A historic disease still prevalent todayBMJ 2017; 356 doi: https://doi.org/10.1136/bmj.j1013 (Published 16 March 2017) Cite this as: BMJ 2017;356:j1013
- Lorne V Mitchell, clinical fellow in dermatology1,
- Matthew R Wilson, haematology registrar2,
- Susan Holmes, consultant dermatologist1
- 1Walton Building, Glasgow Royal Infirmary, Glasgow, UK
- 2Beatson West of Scotland Cancer Centre, Glasgow, UK
- Correspondence to L Mitchell
A 79 year old man was referred to the medical assessment unit by his general practitioner. Over the previous four weeks he had experienced progressive discolouration of both lower legs. His GP had given two courses of antibiotics for possible cellulitis but there was no clinical improvement.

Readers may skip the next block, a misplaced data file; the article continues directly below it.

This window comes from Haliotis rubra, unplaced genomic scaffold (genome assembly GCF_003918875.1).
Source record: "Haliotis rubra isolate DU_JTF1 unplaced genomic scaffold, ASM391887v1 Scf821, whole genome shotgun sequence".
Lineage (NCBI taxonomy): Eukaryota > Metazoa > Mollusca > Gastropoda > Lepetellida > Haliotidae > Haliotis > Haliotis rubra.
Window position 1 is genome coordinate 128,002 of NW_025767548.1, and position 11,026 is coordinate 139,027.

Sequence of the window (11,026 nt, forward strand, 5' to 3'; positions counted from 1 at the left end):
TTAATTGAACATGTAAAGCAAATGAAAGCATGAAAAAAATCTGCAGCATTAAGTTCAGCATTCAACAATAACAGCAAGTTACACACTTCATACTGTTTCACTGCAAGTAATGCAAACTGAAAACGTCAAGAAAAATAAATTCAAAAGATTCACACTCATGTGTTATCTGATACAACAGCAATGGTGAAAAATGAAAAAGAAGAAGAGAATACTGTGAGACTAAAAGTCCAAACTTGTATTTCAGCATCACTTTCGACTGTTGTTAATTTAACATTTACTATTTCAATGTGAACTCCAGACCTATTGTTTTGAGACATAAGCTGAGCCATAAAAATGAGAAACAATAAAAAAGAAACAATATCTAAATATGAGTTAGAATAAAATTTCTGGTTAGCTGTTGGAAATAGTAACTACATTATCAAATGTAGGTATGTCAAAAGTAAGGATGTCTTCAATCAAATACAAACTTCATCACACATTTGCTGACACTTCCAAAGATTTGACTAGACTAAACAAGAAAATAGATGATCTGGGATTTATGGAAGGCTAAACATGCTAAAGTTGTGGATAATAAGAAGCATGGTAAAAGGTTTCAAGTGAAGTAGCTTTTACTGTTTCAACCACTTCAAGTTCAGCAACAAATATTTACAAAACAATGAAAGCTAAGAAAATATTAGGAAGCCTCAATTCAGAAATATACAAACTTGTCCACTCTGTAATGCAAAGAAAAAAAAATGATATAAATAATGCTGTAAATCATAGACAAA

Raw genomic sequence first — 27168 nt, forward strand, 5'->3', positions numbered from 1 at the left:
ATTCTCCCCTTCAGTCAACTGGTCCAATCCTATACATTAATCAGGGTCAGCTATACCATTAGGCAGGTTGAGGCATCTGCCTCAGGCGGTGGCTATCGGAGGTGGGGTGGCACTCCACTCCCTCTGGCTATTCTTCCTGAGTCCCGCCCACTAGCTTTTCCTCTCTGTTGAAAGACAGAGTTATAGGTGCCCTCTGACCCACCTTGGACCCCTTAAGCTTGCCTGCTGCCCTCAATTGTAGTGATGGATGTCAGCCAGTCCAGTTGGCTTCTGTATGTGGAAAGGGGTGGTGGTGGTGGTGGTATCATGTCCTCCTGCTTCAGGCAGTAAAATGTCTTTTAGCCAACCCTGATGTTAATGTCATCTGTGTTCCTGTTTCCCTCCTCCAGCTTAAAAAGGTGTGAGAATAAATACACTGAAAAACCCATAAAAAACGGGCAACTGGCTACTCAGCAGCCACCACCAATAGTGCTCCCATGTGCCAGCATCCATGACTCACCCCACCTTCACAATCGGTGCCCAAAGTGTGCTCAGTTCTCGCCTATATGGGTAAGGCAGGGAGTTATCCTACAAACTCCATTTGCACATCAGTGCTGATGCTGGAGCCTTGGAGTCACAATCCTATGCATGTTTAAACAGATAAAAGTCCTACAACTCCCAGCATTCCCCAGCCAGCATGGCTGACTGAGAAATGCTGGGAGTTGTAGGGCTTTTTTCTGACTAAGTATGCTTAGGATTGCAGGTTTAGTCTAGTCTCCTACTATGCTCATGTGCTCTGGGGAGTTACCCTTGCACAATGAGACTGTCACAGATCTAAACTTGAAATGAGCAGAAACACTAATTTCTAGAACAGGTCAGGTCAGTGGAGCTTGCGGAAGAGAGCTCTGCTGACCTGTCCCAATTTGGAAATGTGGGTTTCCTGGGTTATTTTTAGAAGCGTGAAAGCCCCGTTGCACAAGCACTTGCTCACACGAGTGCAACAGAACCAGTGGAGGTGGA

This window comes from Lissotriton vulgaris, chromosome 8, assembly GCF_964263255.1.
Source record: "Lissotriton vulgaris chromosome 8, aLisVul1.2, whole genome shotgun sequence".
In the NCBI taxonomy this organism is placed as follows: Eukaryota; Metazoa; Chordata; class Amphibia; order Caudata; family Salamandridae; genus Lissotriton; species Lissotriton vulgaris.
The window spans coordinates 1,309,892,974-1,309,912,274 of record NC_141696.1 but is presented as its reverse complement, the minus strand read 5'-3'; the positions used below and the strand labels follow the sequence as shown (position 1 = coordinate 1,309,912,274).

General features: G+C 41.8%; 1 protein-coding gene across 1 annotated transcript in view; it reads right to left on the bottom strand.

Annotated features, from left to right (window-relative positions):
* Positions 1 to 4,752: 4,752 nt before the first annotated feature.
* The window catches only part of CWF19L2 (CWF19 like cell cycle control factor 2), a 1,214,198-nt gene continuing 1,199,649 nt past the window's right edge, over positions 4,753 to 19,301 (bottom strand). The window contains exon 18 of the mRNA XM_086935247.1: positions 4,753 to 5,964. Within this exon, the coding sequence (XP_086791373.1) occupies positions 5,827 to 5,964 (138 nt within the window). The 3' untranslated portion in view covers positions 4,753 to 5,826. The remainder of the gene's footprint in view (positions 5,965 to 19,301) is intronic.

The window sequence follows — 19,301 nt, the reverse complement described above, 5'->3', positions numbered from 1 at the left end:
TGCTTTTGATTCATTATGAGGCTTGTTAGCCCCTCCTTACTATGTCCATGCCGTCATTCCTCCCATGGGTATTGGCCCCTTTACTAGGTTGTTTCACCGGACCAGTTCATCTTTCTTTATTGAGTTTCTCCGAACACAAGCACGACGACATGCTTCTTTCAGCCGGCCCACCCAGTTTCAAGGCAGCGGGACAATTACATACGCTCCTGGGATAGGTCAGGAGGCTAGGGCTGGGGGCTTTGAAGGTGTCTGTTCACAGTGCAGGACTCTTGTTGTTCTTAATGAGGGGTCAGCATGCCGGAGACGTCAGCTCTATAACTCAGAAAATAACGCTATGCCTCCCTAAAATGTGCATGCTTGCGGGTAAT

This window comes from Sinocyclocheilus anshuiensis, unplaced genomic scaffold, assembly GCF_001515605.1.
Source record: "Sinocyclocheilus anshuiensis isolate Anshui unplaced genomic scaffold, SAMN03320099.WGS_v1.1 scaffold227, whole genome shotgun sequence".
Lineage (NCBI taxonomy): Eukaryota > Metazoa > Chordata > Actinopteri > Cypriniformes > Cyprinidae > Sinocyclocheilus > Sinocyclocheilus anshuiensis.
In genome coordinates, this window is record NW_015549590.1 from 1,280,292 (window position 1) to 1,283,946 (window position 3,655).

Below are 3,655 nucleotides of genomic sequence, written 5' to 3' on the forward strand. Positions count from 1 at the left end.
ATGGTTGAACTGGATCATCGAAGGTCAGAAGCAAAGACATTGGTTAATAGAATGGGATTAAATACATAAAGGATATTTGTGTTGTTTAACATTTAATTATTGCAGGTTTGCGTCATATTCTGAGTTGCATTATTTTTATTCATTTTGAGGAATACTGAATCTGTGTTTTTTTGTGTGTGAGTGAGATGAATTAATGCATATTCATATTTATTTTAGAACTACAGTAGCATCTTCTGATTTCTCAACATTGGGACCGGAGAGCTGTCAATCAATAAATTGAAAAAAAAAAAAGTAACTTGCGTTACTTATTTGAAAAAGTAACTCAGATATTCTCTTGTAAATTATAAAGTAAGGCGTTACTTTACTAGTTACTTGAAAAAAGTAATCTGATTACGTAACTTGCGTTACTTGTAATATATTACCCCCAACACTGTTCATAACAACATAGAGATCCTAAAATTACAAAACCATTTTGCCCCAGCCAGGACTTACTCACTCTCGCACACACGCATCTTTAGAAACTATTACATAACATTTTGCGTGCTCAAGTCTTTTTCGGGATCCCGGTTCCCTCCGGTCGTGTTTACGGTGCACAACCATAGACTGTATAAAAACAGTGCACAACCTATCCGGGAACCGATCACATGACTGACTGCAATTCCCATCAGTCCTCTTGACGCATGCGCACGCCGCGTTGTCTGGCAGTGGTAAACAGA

He was systemically well and had no history of fever. He denied any trauma to the legs and had no dermatological history. He was taking no regular medication.
The man lived alone and was fully independent. His diet lacked fruit and vegetables.
On examination he had normal pulse, blood pressure, and oxygen saturations and no fever. Chest and abdominal examination were unremarkable. There was widespread bruising (ecchymosis) of the lower legs with “woody” oedema (fig 1⇓). Inspection of the legs more proximally revealed perifollicular haemorrhage and “corkscrew” hairs (fig 2⇓, fig 3⇓). The right leg appeared larger than the left but the calf was soft and non-tender.
A coagulation screen, renal, and liver function tests were normal. Doppler ultrasound of the leg showed no evidence of deep vein thrombosis. Urinalysis was normal. …